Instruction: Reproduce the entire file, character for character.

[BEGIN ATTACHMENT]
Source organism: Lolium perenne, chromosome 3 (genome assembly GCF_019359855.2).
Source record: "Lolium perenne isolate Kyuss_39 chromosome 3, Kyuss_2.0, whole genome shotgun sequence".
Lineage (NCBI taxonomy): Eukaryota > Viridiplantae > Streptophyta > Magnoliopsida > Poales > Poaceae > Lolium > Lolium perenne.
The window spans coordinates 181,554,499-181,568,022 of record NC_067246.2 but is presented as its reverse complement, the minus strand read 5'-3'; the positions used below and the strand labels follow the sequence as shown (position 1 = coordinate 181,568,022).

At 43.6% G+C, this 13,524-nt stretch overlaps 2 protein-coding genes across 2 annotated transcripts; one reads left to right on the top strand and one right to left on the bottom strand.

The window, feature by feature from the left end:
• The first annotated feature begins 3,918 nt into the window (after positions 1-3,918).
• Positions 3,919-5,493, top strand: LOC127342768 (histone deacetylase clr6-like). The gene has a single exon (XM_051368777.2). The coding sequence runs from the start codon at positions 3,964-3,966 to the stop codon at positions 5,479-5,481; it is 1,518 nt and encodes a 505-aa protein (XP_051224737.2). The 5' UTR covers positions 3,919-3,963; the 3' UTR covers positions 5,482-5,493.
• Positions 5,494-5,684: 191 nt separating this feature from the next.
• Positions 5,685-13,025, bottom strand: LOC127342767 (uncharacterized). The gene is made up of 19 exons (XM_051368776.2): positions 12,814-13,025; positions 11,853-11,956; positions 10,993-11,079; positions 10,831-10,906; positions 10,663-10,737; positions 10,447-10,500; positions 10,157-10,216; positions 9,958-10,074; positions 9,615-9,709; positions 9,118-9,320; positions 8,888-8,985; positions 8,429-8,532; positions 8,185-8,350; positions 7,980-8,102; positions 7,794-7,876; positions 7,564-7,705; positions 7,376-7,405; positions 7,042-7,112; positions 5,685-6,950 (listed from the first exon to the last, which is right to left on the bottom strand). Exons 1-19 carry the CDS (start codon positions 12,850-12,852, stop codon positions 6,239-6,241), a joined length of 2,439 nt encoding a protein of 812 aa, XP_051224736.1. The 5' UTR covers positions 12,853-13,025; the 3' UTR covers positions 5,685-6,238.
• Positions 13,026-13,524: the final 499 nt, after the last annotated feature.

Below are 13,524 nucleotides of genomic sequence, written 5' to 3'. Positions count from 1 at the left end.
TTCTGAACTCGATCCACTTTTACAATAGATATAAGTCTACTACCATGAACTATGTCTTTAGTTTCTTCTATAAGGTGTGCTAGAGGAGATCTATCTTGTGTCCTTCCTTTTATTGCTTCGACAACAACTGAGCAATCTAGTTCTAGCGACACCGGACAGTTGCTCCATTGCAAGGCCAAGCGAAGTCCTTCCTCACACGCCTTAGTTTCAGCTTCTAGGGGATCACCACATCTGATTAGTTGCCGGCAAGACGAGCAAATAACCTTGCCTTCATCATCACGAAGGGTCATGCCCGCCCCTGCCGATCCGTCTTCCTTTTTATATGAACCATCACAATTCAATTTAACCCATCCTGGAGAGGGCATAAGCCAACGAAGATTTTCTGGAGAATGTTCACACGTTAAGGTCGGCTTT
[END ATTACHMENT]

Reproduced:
Source organism: Lolium perenne, chromosome 3 (genome assembly GCF_019359855.2).
Source record: "Lolium perenne isolate Kyuss_39 chromosome 3, Kyuss_2.0, whole genome shotgun sequence".
Lineage (NCBI taxonomy): Eukaryota > Viridiplantae > Streptophyta > Magnoliopsida > Poales > Poaceae > Lolium > Lolium perenne.
The window spans coordinates 181,554,499-181,568,022 of record NC_067246.2 but is presented as its reverse complement, the minus strand read 5'-3'; the positions used below and the strand labels follow the sequence as shown (position 1 = coordinate 181,568,022).

At 43.6% G+C, this 13,524-nt stretch overlaps 2 protein-coding genes across 2 annotated transcripts; one reads left to right on the top strand and one right to left on the bottom strand.

The window, feature by feature from the left end:
• The first annotated feature begins 3,918 nt into the window (after positions 1-3,918).
• Positions 3,919-5,493, top strand: LOC127342768 (histone deacetylase clr6-like). The gene has a single exon (XM_051368777.2). The coding sequence runs from the start codon at positions 3,964-3,966 to the stop codon at positions 5,479-5,481; it is 1,518 nt and encodes a 505-aa protein (XP_051224737.2). The 5' UTR covers positions 3,919-3,963; the 3' UTR covers positions 5,482-5,493.
• Positions 5,494-5,684: 191 nt separating this feature from the next.
• Positions 5,685-13,025, bottom strand: LOC127342767 (uncharacterized). The gene is made up of 19 exons (XM_051368776.2): positions 12,814-13,025; positions 11,853-11,956; positions 10,993-11,079; positions 10,831-10,906; positions 10,663-10,737; positions 10,447-10,500; positions 10,157-10,216; positions 9,958-10,074; positions 9,615-9,709; positions 9,118-9,320; positions 8,888-8,985; positions 8,429-8,532; positions 8,185-8,350; positions 7,980-8,102; positions 7,794-7,876; positions 7,564-7,705; positions 7,376-7,405; positions 7,042-7,112; positions 5,685-6,950 (listed from the first exon to the last, which is right to left on the bottom strand). Exons 1-19 carry the CDS (start codon positions 12,850-12,852, stop codon positions 6,239-6,241), a joined length of 2,439 nt encoding a protein of 812 aa, XP_051224736.1. The 5' UTR covers positions 12,853-13,025; the 3' UTR covers positions 5,685-6,238.
• Positions 13,026-13,524: the final 499 nt, after the last annotated feature.

Below are 13,524 nucleotides of genomic sequence, written 5' to 3'. Positions count from 1 at the left end.
TTCTGAACTCGATCCACTTTTACAATAGATATAAGTCTACTACCATGAACTATGTCTTTAGTTTCTTCTATAAGGTGTGCTAGAGGAGATCTATCTTGTGTCCTTCCTTTTATTGCTTCGACAACAACTGAGCAATCTAGTTCTAGCGACACCGGACAGTTGCTCCATTGCAAGGCCAAGCGAAGTCCTTCCTCACACGCCTTAGTTTCAGCTTCTAGGGGATCACCACATCTGATTAGTTGCCGGCAAGACGAGCAAATAACCTTGCCTTCATCATCACGAAGGGTCATGCCCGCCCCTGCCGATCCGTCTTCCTTTTTATATGAACCATCACAATTCAATTTAACCCATCCTGGAGAGGGCATAAGCCAACGAAGATTTTCTGGAGAATGTTCACACGTTAAGGTCGGCTTT